THE BLOG
01/29/2013 02:14 pm ET Updated Mar 31, 2013

Sometimes the Hardest Part of Going to War Is Coming Home

On January 13, 2013, the Department of Defense released the military's suicide statistics for 2012, and the numbers only confirm what the individual months had been predicting throughout the year: the suicide rate among military personnel is skyrocketing. Three hundred and forty-nine United States soldiers committed suicide after returning from combat last year. That is almost one soldier, each and every day, killing his or herself because of stresses that have become too much for many to endure.

While as sad and shocking as these statistics may be, this epidemic is actually far worse as there is a significant aspect which is not being reported. The official number only includes active military personnel. After a veteran separates from the military, there are no methods of tracking a subsequent suicide. If a soldier comes home from war, exits the military, and suffers in silence before taking his own life, he will never be documented in any military-related statistical data. Are you ready for a painful dose of reality?

The Department of Veterans Affairs (VA) estimates the total number of veteran suicides in America to be 18 suicides every day. A recent survey conducted by the Iraq and Afghanistan Veterans of America (IAVA) shows 37 percent of respondents stating they served with at least one post-9/11 veteran who later committed suicide.

I will be the first to agree not every one of these tragedies are absolutely going to be combat-related incidents, but there is just not enough information to formulate the data needed to prove either way. As a nation, we are left to our own devices to simply guess how serious and significant the emotional trauma of combat exposure is on our bravest men and women.

As a combat veteran myself, I am exempt from such guessing. I have experienced exactly how grave this problem is. Coming home from a war environment is not easy, and it poses a series of challenges that are unique and unlike almost anything else a person will ever experience. I know, first hand, that many of America's warriors, and their families, are left in the dark when it comes to identifying and managing the dangers of coming home.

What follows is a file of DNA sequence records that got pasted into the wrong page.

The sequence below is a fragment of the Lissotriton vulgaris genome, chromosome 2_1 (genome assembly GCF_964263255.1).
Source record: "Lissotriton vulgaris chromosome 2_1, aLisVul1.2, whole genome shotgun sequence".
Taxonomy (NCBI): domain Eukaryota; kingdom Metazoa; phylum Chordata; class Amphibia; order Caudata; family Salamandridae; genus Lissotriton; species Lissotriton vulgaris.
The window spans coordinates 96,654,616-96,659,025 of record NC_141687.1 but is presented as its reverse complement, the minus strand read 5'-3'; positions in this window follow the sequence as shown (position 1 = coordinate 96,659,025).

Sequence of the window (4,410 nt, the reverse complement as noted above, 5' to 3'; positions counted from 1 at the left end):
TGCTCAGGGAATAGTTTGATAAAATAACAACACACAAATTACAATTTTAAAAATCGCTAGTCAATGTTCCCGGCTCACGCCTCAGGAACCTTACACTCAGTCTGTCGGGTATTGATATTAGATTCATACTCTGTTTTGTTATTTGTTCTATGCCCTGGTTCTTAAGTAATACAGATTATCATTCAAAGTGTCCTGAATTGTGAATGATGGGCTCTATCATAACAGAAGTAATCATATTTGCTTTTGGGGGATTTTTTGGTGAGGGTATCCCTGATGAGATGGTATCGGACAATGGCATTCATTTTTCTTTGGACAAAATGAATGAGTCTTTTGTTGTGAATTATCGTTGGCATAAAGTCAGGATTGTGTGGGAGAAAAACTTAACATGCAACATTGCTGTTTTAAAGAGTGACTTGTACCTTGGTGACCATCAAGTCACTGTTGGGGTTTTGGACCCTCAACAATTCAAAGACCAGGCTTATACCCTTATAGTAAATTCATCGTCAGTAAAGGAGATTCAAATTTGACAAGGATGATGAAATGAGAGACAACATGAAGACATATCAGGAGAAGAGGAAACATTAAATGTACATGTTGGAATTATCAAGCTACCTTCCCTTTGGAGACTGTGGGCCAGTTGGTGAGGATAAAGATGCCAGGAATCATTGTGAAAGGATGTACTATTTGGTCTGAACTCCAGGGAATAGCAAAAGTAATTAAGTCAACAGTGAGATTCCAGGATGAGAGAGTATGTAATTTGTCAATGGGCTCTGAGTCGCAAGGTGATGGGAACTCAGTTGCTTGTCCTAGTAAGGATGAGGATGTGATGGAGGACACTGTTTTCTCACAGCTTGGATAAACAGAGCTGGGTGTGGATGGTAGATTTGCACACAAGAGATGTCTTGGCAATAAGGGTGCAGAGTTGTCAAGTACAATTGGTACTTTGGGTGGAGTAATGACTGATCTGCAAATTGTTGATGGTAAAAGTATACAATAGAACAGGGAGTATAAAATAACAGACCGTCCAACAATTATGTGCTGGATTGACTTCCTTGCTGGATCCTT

Going from a peaceful home life to a war zone is actually quite easy. Soldiers train for it, and they are prepared and equipped to handle the challenges they are certain to face when their boots hit the ground. Going from the war zone back to home is quite different, however, and it can often be very difficult to just turn off the survival mentality and return to normal.

Many soldiers find themselves straddling two worlds. Their body is physically within the relative safety of being home, but their mind functions as if it were still surrounded by danger in the war zone. It is a challenge and a struggle that no soldier ever trains for, and for many, it proves too much.

There are programs to assist veterans and their families, such as the VA's veteran crisis line, but these programs require the veteran or their loved ones to reach out for help. Many soldiers will never reach out for help because, after all, it's the soldier's mentality for self-reliance that kept him alive in combat, and it is that same mindset that will all too often keep him suffering in silence long after the war has ended.

All I can ask is for everyone, whether you are a veteran, you know a veteran, or you just care about our nation's soldiers, to take the time to try to have a better understanding of exactly what the exposure to a combat zone does to a person. Find ways to learn what these brave men and women have actually been through and not just what Hollywood dramatizes it to be. Knowledge and heartfelt understanding are the first steps to finding a solution to this problem plaguing our nation.

I remember returning from Afghanistan and wanting everyone around me to watch television specials about the war. I would seek out programs that were similar to the missions I embarked upon, and I would constantly finagle a way for someone close to me to watch them. I was doing this with the hope that someone would truly absorb what they were watching, understand that I had been through that, and ask me if I was okay. How many combat veterans are suffering and just waiting for someone to ask them if they are hurting? As a nation, let's start asking.

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